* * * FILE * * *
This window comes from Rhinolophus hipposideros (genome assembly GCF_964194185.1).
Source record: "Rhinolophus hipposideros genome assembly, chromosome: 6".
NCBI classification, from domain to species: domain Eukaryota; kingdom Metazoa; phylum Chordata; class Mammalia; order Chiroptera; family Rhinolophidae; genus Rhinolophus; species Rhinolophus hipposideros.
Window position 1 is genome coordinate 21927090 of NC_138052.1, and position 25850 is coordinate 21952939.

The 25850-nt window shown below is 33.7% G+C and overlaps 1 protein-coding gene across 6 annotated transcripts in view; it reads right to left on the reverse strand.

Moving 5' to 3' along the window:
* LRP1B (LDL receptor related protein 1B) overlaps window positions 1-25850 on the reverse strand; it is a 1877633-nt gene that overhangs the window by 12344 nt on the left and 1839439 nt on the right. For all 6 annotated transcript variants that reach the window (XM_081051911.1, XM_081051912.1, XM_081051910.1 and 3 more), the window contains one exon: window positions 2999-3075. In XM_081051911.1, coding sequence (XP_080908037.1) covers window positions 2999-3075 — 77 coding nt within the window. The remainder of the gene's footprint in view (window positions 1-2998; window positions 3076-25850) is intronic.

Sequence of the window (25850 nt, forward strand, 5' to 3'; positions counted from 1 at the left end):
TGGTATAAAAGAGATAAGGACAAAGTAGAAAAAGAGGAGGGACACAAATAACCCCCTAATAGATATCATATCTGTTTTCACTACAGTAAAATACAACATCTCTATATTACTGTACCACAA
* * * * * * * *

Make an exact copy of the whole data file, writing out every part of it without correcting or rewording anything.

This window comes from Rhinolophus hipposideros (genome assembly GCF_964194185.1).
Source record: "Rhinolophus hipposideros genome assembly, chromosome: 6".
NCBI classification, from domain to species: domain Eukaryota; kingdom Metazoa; phylum Chordata; class Mammalia; order Chiroptera; family Rhinolophidae; genus Rhinolophus; species Rhinolophus hipposideros.
Window position 1 is genome coordinate 21927090 of NC_138052.1, and position 25850 is coordinate 21952939.

The 25850-nt window shown below is 33.7% G+C and overlaps 1 protein-coding gene across 6 annotated transcripts in view; it reads right to left on the reverse strand.

Moving 5' to 3' along the window:
* LRP1B (LDL receptor related protein 1B) overlaps window positions 1-25850 on the reverse strand; it is a 1877633-nt gene that overhangs the window by 12344 nt on the left and 1839439 nt on the right. For all 6 annotated transcript variants that reach the window (XM_081051911.1, XM_081051912.1, XM_081051910.1 and 3 more), the window contains one exon: window positions 2999-3075. In XM_081051911.1, coding sequence (XP_080908037.1) covers window positions 2999-3075 — 77 coding nt within the window. The remainder of the gene's footprint in view (window positions 1-2998; window positions 3076-25850) is intronic.

Sequence of the window (25850 nt, forward strand, 5' to 3'; positions counted from 1 at the left end):
TGGTATAAAAGAGATAAGGACAAAGTAGAAAAAGAGGAGGGACACAAATAACCCCCTAATAGATATCATATCTGTTTTCACTACAGTAAAATACAACATCTCTATATTACTGTACCACAA